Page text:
Open thread: Less advocacy, more action

Published by Lori Pickert on May 29, 2009 at 12:37 AM

Face it: The arts still don’t fit in most of our schools and none of the advocacy claims made for them have helped a whit in the last five decades. The arts community — arts educators, arts organizations, artists who work with schools, other friends of the arts — has tried and failed for years to make the case for the arts in every student’s life and learning environment.

All the arts for all the children - hah! It's still some if any of the arts in scattered pockets of excellence, for some of the children, some of the time, taught by a combination of people who can rarely work together as a team and who prize different means, methods, ends and purposes.

Less advocacy, more action, locally. That’s probably the best place to start. — Jane Remer, The Arts Just Don’t Fit in Most of Our Schools

Most processes and practices of school leadership, our study shows, create temporary, localized flurries of change but little lasting or widespread improvement. — A. Hargreaves and D. Fink, The Seven Principles of Sustainable Leadership

People also talked to me with great enthusiasm about innovative programs. But these were always paid for with federal money, and as time went on, it always turned out that when the federal money stopped, so did the program. People might feel badly about losing these wonderful programs. But pay for them with local money, their own money? It was never considered. — John Holt, Teach Your Own

Only slowly did I realize that the people who brought me in to speak were almost always a tiny minority in their own school or community, and that my task was to say out loud in public what people were sick of hearing them say, or even what they had been afraid to say at all. — John Holt, Teach Your Own

• • •

Less advocacy. More action. I believe this.

When I started my school, I had no funding, no partners, no community, no support. I slowly, slowly built a community, found students, found like-minded teachers and parents. There was still no funding.

The school had to be remade constantly, like a sand castle on the beach, erased over and over again by students graduating, teachers leaving, families moving away.

Homeschooling is, as John Holt suggested, infinitely easier and more fun than making a school. Yet … a school serves more than one family. It serves a community. It creates community. It has the capacity to advocate for large numbers of children and educate all the members of their extended family. It is a big project well worth doing.

If we wait … for educational policy to change, for society to change, for cultural values to change … we will be waiting a long, long time. Children grow up very fast, and policy changes very, very slowly. If we merely advocate for children to have more art and less homework, more time collaborating and less time cramming for standardized tests — if we merely advocate, then we are working for some other parents’ children. In order to make things different for our children, now, we have to act. We have to act decisively and quickly, before their childhoods fall through our fingers like sand and one day we simply stop thinking about these things and start thinking about how to pay for college instead. And some other parent takes up the gauntlet we let drop, and the process begins again.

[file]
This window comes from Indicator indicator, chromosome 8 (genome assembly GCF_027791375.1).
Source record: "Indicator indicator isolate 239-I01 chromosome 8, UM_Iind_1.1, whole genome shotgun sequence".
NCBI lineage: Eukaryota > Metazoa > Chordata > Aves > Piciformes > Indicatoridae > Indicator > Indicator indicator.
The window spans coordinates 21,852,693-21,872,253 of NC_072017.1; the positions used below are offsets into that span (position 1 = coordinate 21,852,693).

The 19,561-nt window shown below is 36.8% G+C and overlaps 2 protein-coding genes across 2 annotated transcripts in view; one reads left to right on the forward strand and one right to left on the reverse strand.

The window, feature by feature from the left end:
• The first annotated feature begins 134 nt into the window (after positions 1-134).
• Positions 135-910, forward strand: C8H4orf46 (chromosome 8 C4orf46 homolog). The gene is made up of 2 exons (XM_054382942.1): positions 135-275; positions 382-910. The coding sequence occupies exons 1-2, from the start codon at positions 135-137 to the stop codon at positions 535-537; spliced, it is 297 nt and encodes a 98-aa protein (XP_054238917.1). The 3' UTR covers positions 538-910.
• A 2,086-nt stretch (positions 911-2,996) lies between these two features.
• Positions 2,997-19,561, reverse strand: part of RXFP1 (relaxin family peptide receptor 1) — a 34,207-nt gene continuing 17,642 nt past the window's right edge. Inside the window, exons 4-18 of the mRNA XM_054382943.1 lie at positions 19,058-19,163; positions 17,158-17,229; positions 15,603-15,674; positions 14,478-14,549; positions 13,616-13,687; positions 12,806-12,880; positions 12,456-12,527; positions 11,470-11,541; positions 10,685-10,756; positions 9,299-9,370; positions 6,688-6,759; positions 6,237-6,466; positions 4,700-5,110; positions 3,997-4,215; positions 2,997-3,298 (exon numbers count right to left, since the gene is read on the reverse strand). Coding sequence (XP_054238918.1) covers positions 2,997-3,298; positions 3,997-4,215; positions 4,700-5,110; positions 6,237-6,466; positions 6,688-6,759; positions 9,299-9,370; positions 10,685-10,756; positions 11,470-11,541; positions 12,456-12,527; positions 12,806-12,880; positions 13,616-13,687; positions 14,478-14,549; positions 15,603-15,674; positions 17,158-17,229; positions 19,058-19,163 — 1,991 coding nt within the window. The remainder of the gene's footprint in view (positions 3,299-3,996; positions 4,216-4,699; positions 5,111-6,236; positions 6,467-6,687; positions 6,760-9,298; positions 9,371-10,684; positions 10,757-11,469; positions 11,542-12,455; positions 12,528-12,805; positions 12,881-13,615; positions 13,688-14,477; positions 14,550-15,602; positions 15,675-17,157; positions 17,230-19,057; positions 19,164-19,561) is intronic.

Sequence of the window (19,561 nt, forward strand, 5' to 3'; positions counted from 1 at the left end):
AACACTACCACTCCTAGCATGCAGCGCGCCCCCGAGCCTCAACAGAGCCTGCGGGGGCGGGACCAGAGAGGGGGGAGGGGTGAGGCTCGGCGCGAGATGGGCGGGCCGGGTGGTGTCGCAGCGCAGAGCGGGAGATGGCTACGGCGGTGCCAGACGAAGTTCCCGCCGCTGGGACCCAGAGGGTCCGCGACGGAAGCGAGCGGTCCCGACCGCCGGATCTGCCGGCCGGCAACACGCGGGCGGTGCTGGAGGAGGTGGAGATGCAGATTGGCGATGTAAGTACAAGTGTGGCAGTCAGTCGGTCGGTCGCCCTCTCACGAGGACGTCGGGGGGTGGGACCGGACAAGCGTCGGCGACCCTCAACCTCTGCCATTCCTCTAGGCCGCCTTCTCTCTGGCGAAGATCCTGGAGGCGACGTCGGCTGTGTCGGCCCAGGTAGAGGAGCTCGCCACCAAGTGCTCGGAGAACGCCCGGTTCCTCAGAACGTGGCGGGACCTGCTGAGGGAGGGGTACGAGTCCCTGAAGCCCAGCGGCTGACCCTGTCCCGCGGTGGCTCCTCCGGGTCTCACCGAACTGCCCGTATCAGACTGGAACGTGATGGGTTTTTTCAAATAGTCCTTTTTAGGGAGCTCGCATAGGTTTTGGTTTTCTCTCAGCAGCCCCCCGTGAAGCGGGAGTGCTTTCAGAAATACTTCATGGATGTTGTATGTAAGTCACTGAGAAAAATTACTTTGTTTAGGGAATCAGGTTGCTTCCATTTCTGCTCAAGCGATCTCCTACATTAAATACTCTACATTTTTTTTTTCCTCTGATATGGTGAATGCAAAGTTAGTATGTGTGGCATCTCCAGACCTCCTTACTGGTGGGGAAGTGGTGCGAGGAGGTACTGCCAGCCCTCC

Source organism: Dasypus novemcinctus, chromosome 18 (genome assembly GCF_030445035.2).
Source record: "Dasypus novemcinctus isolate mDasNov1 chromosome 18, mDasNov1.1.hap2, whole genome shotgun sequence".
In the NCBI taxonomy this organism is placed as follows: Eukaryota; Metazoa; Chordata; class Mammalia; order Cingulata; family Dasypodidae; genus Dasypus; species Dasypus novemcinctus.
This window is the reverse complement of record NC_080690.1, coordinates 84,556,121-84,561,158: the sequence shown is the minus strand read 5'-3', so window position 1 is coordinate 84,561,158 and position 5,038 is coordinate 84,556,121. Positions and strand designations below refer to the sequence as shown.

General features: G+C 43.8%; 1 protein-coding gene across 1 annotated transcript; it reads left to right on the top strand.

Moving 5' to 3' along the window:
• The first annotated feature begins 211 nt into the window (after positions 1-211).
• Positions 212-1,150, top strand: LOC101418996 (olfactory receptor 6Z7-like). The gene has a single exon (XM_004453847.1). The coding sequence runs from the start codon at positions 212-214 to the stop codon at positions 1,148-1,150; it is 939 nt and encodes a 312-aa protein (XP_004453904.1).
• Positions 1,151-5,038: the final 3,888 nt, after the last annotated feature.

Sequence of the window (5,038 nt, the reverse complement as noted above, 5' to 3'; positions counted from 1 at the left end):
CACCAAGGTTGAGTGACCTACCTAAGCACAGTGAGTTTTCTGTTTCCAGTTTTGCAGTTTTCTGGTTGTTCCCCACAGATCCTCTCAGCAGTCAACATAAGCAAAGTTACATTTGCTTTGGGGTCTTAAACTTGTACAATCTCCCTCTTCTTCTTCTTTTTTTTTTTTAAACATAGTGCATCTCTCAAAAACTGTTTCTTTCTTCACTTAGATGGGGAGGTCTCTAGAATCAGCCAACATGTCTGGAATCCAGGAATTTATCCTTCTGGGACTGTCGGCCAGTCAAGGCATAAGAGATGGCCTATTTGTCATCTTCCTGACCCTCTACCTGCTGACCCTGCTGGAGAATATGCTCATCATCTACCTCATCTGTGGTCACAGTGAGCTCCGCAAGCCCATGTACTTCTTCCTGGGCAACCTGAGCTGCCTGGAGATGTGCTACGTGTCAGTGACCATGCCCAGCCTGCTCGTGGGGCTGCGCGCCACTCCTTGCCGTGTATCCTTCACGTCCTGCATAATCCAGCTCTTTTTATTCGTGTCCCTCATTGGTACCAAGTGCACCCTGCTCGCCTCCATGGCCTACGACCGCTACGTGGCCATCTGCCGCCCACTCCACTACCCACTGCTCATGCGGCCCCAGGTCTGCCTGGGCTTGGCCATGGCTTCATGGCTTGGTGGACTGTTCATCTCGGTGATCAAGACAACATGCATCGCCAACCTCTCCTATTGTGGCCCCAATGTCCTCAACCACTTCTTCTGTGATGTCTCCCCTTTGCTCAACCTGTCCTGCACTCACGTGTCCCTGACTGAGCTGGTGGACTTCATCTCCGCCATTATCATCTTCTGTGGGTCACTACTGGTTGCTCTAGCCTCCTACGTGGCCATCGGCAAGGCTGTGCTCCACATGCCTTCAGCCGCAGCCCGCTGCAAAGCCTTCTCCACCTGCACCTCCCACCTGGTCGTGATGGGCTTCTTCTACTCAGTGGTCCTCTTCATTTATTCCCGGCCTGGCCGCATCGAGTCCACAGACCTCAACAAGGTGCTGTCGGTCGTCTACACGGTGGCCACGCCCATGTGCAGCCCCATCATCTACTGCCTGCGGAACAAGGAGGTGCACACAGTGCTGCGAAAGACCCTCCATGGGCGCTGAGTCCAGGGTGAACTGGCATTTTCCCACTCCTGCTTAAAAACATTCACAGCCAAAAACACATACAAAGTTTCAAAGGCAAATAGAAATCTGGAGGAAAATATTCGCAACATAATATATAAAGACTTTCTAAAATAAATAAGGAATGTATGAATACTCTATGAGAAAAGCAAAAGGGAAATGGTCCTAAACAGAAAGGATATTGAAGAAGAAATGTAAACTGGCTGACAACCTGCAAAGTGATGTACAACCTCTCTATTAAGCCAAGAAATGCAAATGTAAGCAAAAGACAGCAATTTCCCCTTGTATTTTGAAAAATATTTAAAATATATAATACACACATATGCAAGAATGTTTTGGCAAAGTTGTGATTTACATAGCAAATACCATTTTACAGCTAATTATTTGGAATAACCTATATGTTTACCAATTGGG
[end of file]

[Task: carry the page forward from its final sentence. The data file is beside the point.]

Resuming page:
And this isn’t just about schools. It’s about the lives of children everywhere, all the time. The pervasive negative attitudes about children’s behavior and what they can accomplish without adult management.

Instead of wishing for things to be different, we have to make them different, today. Be the change we wish to see in the world, as Ghandi said. Less talk, more walk.

 

The world needs dreamers and the world needs doers. But above all, the world needs dreamers who do. — Sarah Ban Breathnach

It’s like driving a car at night. You never see further than your headlights, but you can make the whole trip that way. —E. L. Doctorow

Those who say it can't be done are usually interrupted by others doing it. — James Baldwin

Try again. Fail again. Fail better. — Samuel Beckett

20 comments

Comment by Amy on May 29, 2009 at 03:07 PM

Interesting post but I am confused and would love some elaboration!

"if we merely advocate, then we are working for some other parents’ children. In order to make things different for our children, now, we have to act. We have to act decisively and quickly, before their childhoods fall through our fingers like sand and one day we simply stop thinking about these things and start thinking about how to pay for college instead. And some other parent takes up the gauntlet we let drop, and the process begins again."

Earlier in the post you seem to be speaking up for schools (i.e. outside-the-home-schools) as crucial community-building enterprises. But then you say "if we merely advocate, then we are working for some other parents’ children."

When you say "more action," what do you mean? Home schooling?

Comment by Lori Pickert on May 29, 2009 at 05:59 PM

hi amy, thank you for encouraging me to articulate myself more clearly! ;^)

advocacy = meetings, taking a position, committees, putting forth a point of view, evangelizing, talking, discussing, etc.

action = doing something concrete right now.

i didn’t mean to imply that more action to me = homeschooling. action (to me) is deciding to do something yourself, right now, instead of talking about how much we wish things were different, instead of hoping someone else would start a program or instigate change.